Did you know that parks, trails and playgrounds are three of the top five most important community amenities requested by people seeking or building new homes? This is according to the National Association of Realtors and National Association of Home Builders. Studies show that there is a link between the built environment and the physical, social and economic health of a community. For the last half-century, we have been developing vehicle-dependent environments that foster obesity, poor health, social isolation and high infrastructure costs. Planning for park and recreation facilities can promote active lifestyles, build healthy communities and lower healthcare costs. Therefore, we would like to take time to discuss what we call “HEEPS” (Health, Environment, Economic, Psychological and Social) of benefits that are great promotional pieces for health and park and recreation agencies.
NRPA highlights the contribution of public parks to the physical activity and health of community residents — almost 100 percent of parks provide an outlet for physical activity to occur. Also, the Trust for Public Land (TPL) suggests that people exercise more when they have access to parks. Some of the overall benefits of physical activity are reduction of the risk of heart disease, hypertension, colon cancer and diabetes. Further, the benefits of physical activity are multiplied when one considers that the cost of medical care is up to 40 percent higher for an obese patient versus someone of a healthy weight.
And, health benefits are not limited to increases in physical activity made easy due to proximity of parks and trails. The American Planning Association’s (APA) briefing, “How cities use parks to…Improve Public Health,” includes references to studies showing that exposure to nature results in lowered blood pressure and cholesterol levels, enhanced survival after a heart attack, more rapid recovery from surgery and fewer minor medical complaints.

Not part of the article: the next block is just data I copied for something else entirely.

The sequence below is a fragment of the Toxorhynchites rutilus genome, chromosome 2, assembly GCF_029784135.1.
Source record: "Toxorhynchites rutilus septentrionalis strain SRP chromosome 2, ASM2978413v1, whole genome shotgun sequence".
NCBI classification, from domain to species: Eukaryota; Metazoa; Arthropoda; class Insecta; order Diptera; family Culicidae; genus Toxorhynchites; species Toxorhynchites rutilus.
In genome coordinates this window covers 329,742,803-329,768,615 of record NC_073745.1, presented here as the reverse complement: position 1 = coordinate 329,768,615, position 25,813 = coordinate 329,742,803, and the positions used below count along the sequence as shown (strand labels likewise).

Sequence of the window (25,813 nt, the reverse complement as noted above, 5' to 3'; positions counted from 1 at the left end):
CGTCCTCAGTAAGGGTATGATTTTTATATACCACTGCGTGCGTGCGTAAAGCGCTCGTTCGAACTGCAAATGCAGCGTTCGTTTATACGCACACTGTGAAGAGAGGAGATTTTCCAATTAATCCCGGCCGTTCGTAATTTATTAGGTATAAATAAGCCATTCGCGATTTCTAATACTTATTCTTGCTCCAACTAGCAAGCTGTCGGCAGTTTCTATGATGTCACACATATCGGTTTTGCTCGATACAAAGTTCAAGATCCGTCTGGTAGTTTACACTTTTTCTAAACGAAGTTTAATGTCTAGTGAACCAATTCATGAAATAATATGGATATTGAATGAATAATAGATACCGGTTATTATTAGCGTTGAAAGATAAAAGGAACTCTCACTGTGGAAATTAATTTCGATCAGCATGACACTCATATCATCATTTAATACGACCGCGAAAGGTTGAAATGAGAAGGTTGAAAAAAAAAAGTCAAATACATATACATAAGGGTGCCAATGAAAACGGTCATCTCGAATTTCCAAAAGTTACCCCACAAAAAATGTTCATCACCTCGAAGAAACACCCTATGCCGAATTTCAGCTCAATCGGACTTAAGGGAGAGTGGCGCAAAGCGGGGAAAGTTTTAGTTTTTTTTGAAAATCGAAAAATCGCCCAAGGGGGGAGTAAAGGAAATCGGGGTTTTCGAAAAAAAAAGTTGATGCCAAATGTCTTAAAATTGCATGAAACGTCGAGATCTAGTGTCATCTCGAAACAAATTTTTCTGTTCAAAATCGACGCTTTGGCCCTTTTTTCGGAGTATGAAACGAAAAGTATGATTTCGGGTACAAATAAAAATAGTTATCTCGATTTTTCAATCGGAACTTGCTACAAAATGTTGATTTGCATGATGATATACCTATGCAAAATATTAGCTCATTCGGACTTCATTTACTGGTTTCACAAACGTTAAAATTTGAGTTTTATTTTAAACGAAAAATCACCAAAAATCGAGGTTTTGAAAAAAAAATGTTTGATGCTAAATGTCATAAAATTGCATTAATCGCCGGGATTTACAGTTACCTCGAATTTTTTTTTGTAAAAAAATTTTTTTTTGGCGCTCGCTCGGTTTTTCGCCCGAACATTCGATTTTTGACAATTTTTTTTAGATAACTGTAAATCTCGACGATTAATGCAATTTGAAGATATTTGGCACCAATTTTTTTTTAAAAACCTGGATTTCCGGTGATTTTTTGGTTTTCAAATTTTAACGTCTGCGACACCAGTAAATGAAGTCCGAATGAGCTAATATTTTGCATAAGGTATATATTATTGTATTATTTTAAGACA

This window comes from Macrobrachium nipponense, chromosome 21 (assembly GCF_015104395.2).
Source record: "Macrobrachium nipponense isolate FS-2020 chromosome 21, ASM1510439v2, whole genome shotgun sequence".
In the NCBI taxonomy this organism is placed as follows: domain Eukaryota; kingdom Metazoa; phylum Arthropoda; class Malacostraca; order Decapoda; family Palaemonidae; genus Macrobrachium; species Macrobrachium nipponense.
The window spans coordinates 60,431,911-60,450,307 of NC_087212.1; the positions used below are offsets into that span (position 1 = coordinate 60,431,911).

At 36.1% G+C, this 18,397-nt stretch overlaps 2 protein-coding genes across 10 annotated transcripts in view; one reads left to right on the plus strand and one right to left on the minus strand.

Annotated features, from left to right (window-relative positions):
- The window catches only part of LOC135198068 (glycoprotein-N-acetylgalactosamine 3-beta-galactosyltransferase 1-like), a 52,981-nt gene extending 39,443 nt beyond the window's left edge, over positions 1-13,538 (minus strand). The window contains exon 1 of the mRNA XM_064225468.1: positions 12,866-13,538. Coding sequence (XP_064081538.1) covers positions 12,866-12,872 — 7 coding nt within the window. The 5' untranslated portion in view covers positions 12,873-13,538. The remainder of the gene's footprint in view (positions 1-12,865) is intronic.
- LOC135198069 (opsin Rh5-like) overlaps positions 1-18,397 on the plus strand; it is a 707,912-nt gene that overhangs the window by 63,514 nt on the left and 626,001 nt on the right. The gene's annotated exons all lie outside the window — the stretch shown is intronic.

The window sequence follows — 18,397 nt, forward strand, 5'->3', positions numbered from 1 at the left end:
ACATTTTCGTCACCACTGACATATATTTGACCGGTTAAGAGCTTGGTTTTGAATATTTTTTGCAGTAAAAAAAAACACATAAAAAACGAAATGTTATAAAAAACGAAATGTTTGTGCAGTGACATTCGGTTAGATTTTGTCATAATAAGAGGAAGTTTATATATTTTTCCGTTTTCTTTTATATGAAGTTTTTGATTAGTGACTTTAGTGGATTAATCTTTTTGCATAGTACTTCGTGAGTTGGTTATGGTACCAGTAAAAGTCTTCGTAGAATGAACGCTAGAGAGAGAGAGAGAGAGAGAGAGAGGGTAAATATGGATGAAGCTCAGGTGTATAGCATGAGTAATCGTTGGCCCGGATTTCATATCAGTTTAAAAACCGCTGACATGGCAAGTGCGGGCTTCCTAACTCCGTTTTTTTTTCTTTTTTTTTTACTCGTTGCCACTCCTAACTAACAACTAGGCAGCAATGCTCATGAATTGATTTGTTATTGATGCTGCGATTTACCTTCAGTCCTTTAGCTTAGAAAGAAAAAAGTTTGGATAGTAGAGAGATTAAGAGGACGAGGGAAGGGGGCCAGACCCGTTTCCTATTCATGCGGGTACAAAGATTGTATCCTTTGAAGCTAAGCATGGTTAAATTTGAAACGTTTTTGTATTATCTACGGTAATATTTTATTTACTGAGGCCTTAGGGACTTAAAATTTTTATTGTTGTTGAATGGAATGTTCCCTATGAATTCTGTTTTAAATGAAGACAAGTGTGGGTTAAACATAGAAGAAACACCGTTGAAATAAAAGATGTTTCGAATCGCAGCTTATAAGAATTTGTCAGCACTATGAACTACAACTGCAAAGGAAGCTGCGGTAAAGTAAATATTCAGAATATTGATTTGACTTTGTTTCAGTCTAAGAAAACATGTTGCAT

Did you know that during the course of 50 years one tree generates $31,250 worth of oxygen and $62,000 of pollution control, recycles $37,500 worth of water and controls $31,250 worth of soil erosion? This is all according to the U.S. Forest Service, which also says people recover from illnesses or injuries more quickly when they have a view of trees and nature from their windows. Even the American Public Works Association (APWA), which often cites drawbacks of the natural environment, recognizes the benefits of trees, noting that they multiply with tree size, because larger trees support more leaf surface area than smaller trees.
Professor and author C. Donald Ahrens in 2006 discussed the value of parks and open space in reducing the effects of urban “heat islands.” Heat islands are created by excessive amounts of paved surfaces, buildings and population density. These result in temperatures averaging 2-10 degrees Fahrenheit higher than normal temps. The consequences include costlier air conditioning bills, increased pollution and higher mortality rates. Remember the often-negative APWA? The association recognizes that in hot, arid climates, increasing street shade by 20 percent increases the pavement condition index and extends the resurfacing cycle from every six to 13 years, reducing street maintenance costs by 50 percent.
TPL also lists environmental benefits related to stormwater runoff, which presents significant issues in communities where impervious surfaces, such as roads, sidewalks, parking lots and rooftops, prevent water from soaking into the ground. The American Forests Resource Center considers trees, and likely undeveloped park spaces, a “less expensive stormwater management system.” And stormwater that is slowed naturally before entering a stream is likely to contain fewer pollutants.